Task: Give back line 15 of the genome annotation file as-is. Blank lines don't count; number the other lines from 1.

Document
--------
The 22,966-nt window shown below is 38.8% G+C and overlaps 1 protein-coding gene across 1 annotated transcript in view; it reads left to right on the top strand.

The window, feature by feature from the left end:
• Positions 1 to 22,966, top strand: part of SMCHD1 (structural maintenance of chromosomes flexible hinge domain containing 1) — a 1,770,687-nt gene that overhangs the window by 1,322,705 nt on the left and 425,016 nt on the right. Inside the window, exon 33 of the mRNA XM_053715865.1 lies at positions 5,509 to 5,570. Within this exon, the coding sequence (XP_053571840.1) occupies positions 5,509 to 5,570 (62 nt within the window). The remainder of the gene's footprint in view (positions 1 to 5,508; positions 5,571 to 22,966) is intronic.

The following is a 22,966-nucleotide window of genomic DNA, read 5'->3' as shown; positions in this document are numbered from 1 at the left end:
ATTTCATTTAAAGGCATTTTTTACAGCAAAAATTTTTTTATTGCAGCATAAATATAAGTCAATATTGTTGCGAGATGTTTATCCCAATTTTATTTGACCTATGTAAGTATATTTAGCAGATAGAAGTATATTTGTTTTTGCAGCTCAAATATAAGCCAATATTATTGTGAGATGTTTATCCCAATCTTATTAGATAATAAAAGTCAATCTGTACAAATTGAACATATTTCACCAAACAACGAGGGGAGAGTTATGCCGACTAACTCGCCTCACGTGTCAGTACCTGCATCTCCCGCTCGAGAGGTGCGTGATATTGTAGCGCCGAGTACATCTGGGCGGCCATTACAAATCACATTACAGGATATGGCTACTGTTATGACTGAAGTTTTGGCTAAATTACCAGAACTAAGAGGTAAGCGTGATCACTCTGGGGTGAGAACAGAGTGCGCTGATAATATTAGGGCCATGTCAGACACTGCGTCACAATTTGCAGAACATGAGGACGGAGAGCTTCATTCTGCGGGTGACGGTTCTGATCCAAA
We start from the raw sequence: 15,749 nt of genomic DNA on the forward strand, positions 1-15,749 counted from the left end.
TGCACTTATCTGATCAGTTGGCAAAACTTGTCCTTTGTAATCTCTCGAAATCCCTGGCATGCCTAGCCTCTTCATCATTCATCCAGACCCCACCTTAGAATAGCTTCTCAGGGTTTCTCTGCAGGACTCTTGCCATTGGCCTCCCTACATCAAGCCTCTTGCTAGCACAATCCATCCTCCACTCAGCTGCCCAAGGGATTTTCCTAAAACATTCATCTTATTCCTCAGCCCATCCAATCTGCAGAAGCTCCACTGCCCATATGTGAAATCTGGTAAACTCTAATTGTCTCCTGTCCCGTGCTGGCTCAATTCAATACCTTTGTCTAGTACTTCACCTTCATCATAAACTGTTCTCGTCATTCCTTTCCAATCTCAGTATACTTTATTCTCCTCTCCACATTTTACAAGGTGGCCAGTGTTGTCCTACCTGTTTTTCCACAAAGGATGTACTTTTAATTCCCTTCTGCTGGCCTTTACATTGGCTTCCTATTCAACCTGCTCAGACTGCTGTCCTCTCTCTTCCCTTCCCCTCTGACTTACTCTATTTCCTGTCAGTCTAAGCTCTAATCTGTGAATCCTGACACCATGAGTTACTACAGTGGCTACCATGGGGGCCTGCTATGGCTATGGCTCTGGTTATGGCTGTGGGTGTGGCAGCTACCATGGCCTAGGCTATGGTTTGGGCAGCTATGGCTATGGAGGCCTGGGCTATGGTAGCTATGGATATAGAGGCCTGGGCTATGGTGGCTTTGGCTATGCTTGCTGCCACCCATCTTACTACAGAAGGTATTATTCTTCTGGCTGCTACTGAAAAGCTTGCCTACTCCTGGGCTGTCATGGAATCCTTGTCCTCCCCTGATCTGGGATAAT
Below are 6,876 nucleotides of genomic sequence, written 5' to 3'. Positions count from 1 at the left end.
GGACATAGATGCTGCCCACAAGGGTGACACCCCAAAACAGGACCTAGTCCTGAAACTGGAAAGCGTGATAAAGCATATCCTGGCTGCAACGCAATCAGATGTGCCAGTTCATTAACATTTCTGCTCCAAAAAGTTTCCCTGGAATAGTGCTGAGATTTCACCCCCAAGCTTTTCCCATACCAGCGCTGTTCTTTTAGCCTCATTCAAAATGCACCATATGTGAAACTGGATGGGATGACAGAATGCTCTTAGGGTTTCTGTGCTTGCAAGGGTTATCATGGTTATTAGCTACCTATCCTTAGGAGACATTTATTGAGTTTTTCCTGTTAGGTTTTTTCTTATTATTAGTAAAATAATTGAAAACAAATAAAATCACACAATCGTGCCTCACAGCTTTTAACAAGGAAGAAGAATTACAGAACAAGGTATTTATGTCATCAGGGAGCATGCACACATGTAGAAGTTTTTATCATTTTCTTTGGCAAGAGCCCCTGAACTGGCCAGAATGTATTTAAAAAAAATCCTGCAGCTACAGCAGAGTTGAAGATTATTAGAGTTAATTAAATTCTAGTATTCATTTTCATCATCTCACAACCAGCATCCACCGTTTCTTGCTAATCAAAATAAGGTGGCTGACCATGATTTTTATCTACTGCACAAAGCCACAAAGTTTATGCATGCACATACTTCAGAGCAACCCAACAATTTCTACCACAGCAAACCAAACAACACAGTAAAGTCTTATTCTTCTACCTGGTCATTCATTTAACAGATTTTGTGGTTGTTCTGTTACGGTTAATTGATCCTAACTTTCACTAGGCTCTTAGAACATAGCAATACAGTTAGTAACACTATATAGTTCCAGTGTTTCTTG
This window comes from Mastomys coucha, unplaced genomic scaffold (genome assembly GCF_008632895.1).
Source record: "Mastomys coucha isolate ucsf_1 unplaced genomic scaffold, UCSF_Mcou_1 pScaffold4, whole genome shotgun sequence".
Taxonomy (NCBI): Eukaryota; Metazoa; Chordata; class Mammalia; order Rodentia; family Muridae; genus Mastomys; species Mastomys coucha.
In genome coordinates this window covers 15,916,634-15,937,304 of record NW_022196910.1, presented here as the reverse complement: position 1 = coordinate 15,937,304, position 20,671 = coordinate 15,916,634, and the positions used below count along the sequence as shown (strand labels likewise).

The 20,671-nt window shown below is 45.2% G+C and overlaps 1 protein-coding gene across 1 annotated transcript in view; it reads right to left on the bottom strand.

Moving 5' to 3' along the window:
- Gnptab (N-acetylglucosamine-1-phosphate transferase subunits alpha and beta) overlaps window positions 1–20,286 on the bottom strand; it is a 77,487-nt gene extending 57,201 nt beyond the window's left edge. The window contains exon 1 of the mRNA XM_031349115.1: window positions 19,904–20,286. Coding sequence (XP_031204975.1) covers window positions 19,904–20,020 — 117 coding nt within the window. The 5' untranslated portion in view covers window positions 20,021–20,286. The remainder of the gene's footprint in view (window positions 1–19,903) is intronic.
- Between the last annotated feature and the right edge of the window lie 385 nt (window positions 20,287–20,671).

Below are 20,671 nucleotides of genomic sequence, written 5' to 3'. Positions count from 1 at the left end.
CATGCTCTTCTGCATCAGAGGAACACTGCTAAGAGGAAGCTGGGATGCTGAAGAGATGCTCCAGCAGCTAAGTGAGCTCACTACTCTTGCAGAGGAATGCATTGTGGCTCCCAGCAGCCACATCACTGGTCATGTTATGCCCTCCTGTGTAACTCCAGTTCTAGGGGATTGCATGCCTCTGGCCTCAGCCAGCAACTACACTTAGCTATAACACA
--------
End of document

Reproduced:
Moving 5' to 3' along the window: